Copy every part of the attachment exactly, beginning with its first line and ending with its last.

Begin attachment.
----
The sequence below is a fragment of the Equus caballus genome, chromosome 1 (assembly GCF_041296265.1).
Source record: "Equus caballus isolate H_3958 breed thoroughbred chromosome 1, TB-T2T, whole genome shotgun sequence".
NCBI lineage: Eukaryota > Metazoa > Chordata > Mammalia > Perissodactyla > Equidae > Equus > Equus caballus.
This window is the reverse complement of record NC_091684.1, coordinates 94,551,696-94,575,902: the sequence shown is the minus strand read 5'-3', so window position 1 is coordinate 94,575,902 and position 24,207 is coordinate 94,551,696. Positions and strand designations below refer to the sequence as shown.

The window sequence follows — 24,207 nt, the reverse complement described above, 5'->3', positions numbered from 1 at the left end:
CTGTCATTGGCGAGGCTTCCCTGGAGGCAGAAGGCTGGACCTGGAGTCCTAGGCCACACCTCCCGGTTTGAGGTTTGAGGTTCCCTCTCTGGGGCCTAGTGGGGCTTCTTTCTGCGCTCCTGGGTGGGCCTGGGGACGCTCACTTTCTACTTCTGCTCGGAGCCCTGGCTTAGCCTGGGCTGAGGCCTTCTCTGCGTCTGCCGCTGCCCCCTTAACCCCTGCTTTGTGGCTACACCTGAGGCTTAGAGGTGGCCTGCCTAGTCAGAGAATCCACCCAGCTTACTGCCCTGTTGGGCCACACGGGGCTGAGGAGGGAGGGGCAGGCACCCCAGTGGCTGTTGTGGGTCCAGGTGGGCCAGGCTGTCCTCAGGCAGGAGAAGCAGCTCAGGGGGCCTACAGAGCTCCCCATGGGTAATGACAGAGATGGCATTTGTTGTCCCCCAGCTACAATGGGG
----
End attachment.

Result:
The sequence below is a fragment of the Equus caballus genome, chromosome 1 (assembly GCF_041296265.1).
Source record: "Equus caballus isolate H_3958 breed thoroughbred chromosome 1, TB-T2T, whole genome shotgun sequence".
NCBI lineage: Eukaryota > Metazoa > Chordata > Mammalia > Perissodactyla > Equidae > Equus > Equus caballus.
This window is the reverse complement of record NC_091684.1, coordinates 94,551,696-94,575,902: the sequence shown is the minus strand read 5'-3', so window position 1 is coordinate 94,575,902 and position 24,207 is coordinate 94,551,696. Positions and strand designations below refer to the sequence as shown.

The window sequence follows — 24,207 nt, the reverse complement described above, 5'->3', positions numbered from 1 at the left end:
CTGTCATTGGCGAGGCTTCCCTGGAGGCAGAAGGCTGGACCTGGAGTCCTAGGCCACACCTCCCGGTTTGAGGTTTGAGGTTCCCTCTCTGGGGCCTAGTGGGGCTTCTTTCTGCGCTCCTGGGTGGGCCTGGGGACGCTCACTTTCTACTTCTGCTCGGAGCCCTGGCTTAGCCTGGGCTGAGGCCTTCTCTGCGTCTGCCGCTGCCCCCTTAACCCCTGCTTTGTGGCTACACCTGAGGCTTAGAGGTGGCCTGCCTAGTCAGAGAATCCACCCAGCTTACTGCCCTGTTGGGCCACACGGGGCTGAGGAGGGAGGGGCAGGCACCCCAGTGGCTGTTGTGGGTCCAGGTGGGCCAGGCTGTCCTCAGGCAGGAGAAGCAGCTCAGGGGGCCTACAGAGCTCCCCATGGGTAATGACAGAGATGGCATTTGTTGTCCCCCAGCTACAATGGGG